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Photographs of the global tobacco industry by Rocco Rorandelli

Documentary photographer Rocco Rorandelli spent ten years photographing the global tobacco industry. The photos below were taken in China, India, Indonesia, Nigeria, Italy, Germany, Bulgaria, Slovenia and the US. Use arrows to scroll. His full bio is below.

Yuxi, China. The Hongta cigarette factory production line. The company claims that this is the world’s most advanced cigarette production line, with fully automated robots. In the Yuxi factory, more than 135 billion sticks are produced per year, covering 12% of China’s total production. China is now the largest producer of cigarettes in the world.

Pangire, India. A bidi tobacco processing plant which uses locally harvested leaves and prepares them for bidi manufacturing. Women, mostly Muslim, are the largest employee group in this little regulated industry.

Periyapatna, India. A farmer’s child sits on a bale of tobacco on the tobacco auction floor. In India, about 50,000 children work in tobacco farms, exposed to toxic substances and harsh working conditions.

Francolise, Italy. Women working at the main sorting line of the Deltafina threshing plant. Leaves purchased by tobacco dealers are evaluated, sorted and cut here before being sent to cigarette manufacturers. Although this plant is located in a developed country, no gloves or masks are used by workers to reduce the intake of tobacco dust, which can cause chronic irritation of the lungs.

Akkol, India. Tobacco harvesting time for a laborer working for local land owner Raju Patel. Laborers get 25% of the final tobacco sales, but the selling price is decided on between the landowner and the tobacco dealer in a secret deal. Afterward, laborers are paid only according to what they are told. In India, about six million people are engaged in bidi cultivation and rolling. This informal, cottage-industry has built-in barriers to make it difficult for workers to organize into unions.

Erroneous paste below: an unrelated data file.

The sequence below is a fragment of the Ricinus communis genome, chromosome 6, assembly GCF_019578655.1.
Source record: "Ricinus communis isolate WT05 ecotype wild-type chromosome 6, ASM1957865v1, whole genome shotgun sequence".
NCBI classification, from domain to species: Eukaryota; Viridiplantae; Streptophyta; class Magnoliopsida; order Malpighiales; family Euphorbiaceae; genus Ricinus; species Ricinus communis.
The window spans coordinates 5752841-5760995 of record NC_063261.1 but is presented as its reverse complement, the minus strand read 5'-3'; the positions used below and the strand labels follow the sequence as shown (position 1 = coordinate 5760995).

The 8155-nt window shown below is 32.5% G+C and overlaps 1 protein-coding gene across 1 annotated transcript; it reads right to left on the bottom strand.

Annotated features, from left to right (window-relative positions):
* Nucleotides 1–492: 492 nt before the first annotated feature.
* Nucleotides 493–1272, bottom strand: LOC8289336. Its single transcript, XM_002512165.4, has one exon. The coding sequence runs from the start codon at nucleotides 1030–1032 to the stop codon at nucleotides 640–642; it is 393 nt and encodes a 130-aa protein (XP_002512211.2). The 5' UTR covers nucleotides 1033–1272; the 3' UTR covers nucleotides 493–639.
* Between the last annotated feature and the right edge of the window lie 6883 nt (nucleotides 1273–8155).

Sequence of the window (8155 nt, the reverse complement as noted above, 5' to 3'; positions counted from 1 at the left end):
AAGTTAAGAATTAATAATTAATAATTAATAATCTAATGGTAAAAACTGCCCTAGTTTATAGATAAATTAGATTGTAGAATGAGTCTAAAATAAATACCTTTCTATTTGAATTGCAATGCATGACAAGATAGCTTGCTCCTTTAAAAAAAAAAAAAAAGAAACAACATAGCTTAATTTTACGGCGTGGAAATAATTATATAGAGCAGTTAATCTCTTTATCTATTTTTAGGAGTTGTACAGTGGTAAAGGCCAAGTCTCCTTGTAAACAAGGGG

Gorno Dryanovo, Bulgaria. A Pomak family at sunset preparing tobacco leaves to be dried. This Muslim minority living in the Rhodope mountains relies on tobacco as the only cash crop. Most workers earn only 50 euros per month.

With the reduction of subsidies, tobacco farming is becoming less remunerative in Bulgaria, so it has become common for all members of the family to work, including children and the elderly. Temporary workers are found only in the large tobacco fields in the valleys.

Ribnovo, Bulgaria. A mother and daughter transport tobacco leaves out of the field. They know that bad weather can affect the quality of tobacco, which reduces earnings for farmers. Very few can afford to be insured against crop loss. Average quality leaves are paid 5 leva, or about 3.5 USD, per kg. A tobacco-based economy is considered a weak one, and social advocates push for European support programs to help farmers shifting to other crops.

Durham , N.C., USA. A restored Lucky Strike cigarette factory at dusk, in the American Tobacco District. The city of Durham converted the 1800’s Duke tobacco factory into a mall with restaurants, shops and other amenities. The Duke family also founded a prestigious local university, Duke University. Although cigarettes are no longer manufactured in Durham, the American Tobacco Historic District, “preserves the physical legacy of one of America’s great entrepreneurial success stories”.